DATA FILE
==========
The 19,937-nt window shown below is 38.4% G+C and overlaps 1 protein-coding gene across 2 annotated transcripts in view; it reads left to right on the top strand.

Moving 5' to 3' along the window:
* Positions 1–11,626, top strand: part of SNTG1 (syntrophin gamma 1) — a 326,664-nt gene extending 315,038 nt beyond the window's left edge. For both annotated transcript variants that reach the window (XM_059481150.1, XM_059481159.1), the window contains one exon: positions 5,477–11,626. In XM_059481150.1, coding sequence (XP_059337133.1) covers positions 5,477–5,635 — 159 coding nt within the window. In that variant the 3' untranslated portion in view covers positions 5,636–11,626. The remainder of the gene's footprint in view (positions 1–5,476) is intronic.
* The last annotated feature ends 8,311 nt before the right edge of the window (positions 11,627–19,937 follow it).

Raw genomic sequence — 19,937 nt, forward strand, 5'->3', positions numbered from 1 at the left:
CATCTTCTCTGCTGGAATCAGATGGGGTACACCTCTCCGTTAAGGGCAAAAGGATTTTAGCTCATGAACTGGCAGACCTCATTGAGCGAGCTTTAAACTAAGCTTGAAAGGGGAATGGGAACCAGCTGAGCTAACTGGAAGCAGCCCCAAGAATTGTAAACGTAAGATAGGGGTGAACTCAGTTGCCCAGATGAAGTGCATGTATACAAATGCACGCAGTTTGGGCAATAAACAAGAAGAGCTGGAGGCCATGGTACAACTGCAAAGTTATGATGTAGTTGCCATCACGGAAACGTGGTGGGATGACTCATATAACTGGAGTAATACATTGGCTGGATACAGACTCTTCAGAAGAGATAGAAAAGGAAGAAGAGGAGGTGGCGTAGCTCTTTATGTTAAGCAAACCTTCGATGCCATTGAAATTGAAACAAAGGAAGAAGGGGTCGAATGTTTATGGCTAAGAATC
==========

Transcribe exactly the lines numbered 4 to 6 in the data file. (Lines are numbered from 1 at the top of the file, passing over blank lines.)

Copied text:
* The last annotated feature ends 8,311 nt before the right edge of the window (positions 11,627–19,937 follow it).

Raw genomic sequence — 19,937 nt, forward strand, 5'->3', positions numbered from 1 at the left:
CATCTTCTCTGCTGGAATCAGATGGGGTACACCTCTCCGTTAAGGGCAAAAGGATTTTAGCTCATGAACTGGCAGACCTCATTGAGCGAGCTTTAAACTAAGCTTGAAAGGGGAATGGGAACCAGCTGAGCTAACTGGAAGCAGCCCCAAGAATTGTAAACGTAAGATAGGGGTGAACTCAGTTGCCCAGATGAAGTGCATGTATACAAATGCACGCAGTTTGGGCAATAAACAAGAAGAGCTGGAGGCCATGGTACAACTGCAAAGTTATGATGTAGTTGCCATCACGGAAACGTGGTGGGATGACTCATATAACTGGAGTAATACATTGGCTGGATACAGACTCTTCAGAAGAGATAGAAAAGGAAGAAGAGGAGGTGGCGTAGCTCTTTATGTTAAGCAAACCTTCGATGCCATTGAAATTGAAACAAAGGAAGAAGGGGTCGAATGTTTATGGCTAAGAATC